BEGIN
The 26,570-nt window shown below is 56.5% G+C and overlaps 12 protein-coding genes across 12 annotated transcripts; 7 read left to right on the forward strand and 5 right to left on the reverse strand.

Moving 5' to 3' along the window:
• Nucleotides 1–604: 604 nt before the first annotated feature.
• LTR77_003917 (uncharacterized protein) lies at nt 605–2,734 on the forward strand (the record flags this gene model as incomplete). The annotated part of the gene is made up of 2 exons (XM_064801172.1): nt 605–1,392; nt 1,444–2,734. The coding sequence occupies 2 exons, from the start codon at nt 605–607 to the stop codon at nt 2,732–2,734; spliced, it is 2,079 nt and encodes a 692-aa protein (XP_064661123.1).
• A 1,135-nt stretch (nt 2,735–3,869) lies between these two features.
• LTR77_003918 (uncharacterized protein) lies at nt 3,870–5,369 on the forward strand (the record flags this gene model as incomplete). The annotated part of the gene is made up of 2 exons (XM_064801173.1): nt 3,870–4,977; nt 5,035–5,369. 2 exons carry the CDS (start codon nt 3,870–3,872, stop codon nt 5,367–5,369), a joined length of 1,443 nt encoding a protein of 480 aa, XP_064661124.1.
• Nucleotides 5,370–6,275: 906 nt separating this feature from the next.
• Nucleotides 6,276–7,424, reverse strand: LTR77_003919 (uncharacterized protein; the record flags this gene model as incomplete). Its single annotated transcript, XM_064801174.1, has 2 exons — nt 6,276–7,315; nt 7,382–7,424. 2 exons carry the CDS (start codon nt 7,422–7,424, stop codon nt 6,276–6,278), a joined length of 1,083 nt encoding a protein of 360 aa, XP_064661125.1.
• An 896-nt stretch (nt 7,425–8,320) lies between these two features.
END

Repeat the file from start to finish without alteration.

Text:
The 26,570-nt window shown below is 56.5% G+C and overlaps 12 protein-coding genes across 12 annotated transcripts; 7 read left to right on the forward strand and 5 right to left on the reverse strand.

Moving 5' to 3' along the window:
• Nucleotides 1–604: 604 nt before the first annotated feature.
• LTR77_003917 (uncharacterized protein) lies at nt 605–2,734 on the forward strand (the record flags this gene model as incomplete). The annotated part of the gene is made up of 2 exons (XM_064801172.1): nt 605–1,392; nt 1,444–2,734. The coding sequence occupies 2 exons, from the start codon at nt 605–607 to the stop codon at nt 2,732–2,734; spliced, it is 2,079 nt and encodes a 692-aa protein (XP_064661123.1).
• A 1,135-nt stretch (nt 2,735–3,869) lies between these two features.
• LTR77_003918 (uncharacterized protein) lies at nt 3,870–5,369 on the forward strand (the record flags this gene model as incomplete). The annotated part of the gene is made up of 2 exons (XM_064801173.1): nt 3,870–4,977; nt 5,035–5,369. 2 exons carry the CDS (start codon nt 3,870–3,872, stop codon nt 5,367–5,369), a joined length of 1,443 nt encoding a protein of 480 aa, XP_064661124.1.
• Nucleotides 5,370–6,275: 906 nt separating this feature from the next.
• Nucleotides 6,276–7,424, reverse strand: LTR77_003919 (uncharacterized protein; the record flags this gene model as incomplete). Its single annotated transcript, XM_064801174.1, has 2 exons — nt 6,276–7,315; nt 7,382–7,424. 2 exons carry the CDS (start codon nt 7,422–7,424, stop codon nt 6,276–6,278), a joined length of 1,083 nt encoding a protein of 360 aa, XP_064661125.1.
• An 896-nt stretch (nt 7,425–8,320) lies between these two features.